It is unclear whether Trump will pay a political price for his controversy over the summer. The Washington Post's average of seven representative polls since August finds Trump's 41 percent rating, slightly lower than the June average of 43 percent in those polls.

Trump is not the first president to fall in the summer before his re-election campaign. Former President Barack Obama had a difficult summer in 2011 thanks to a passing debt ceiling with Congressional Republicans before jumping out to win a second term in 2012. Former President George W. Bush, suffering from the ongoing war in Iraq began to fall out in the summer of 2003, though it continued to win hand in 2004.

Trump bet on racial animus weeks, starting July 14 with his tweet that four colored congressional women should " to go back and help eliminate the completely broken crime "infected places from which they came. "Three congressional women were born in the United States and all four are U.S. citizens.

On July 27, he attacked Rep. Elijah E. Cummings, one of the highest-ranking black Democrats in Congress and called his Baltimore neighborhood" disgusting.

The first weekend of August, two mass shootings in less than 24 hours – one in El Paso and the other in Dayton – provided another test for the President. In El Paso, 22 people were killed in and near Walmart near the US-Mexico border after police She believes the alleged artillery officer has posted an online warning message about a "Spanish invasion" and mimicking some of Trump's fervent immigrant rhetoric. President Trump's visit to El Paso on August 7 (Jose Luis Gonzalez / Reuters)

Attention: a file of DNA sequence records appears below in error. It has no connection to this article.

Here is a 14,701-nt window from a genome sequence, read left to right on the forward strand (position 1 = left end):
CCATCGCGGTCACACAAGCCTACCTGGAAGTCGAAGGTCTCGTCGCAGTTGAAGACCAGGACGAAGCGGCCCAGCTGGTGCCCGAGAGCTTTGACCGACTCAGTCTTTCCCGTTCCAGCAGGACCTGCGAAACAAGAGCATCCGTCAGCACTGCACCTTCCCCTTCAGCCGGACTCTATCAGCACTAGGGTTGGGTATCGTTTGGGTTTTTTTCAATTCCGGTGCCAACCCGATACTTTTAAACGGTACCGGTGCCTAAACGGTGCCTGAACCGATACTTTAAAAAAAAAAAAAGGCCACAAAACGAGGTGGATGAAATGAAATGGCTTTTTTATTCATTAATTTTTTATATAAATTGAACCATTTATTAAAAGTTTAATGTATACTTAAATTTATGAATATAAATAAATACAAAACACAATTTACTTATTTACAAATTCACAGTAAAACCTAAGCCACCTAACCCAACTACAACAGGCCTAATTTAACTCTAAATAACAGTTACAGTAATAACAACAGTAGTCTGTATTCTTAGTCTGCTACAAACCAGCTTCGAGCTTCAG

The president raised more controversy the week after the massacre when he visited the two cities, but seemed insufficiently involved with many zine. After stopping in Dayton, he attacks city mayor Nan Waley and Ohio Democrat Senator Sherrod Brown. And in El Paso, he plunged into tragedy by boasting about the size of the crowd compared to Beto O-Rourke – the Democratic presidential candidate who had previously represented El Paso in Congress – and flashing thumbs in victim photos

Many Democrats hoped Trump could use the moment to carry out universal checks and other measures, but that prospect now seems less likely after the president retired under pressure from the National Rifle and other supporters the rights to arms. After another mass shooting in western Texas on Saturday that killed seven people, Trump said the event "really didn't change a thing."

Waley in an interview describes Trump's entire visit to Dayton as "weird. ". [19659034] "He thought it should be all about him, not the victims and the people who lost their lives, and that's where the focus is on us here," Wally said. "I prefer to just come in, show some empathy and just be honest and say, 'I'm not going to do anything because the NRA boys own me.

Rep. Veronica Escobar (D), whose area includes El Paso, was also critical of Trump's visit, saying it left her and many of her community disappointed.

"It was a moment that could be transformative, and instead it was a moment that was not just wasted, but a moment that left many in my community, including myself, feeling that we did not understand how it could ruin such a deep moment of grief, "Escobar says in an interview.

The Congresswoman added: "The President of the United States depopulated people of color and immigrants. ,,, He has an obligation to humanize. It takes more than showing. Dialogue with the community is needed. This is a real remorse. "

Emily Guskin contributed to this report.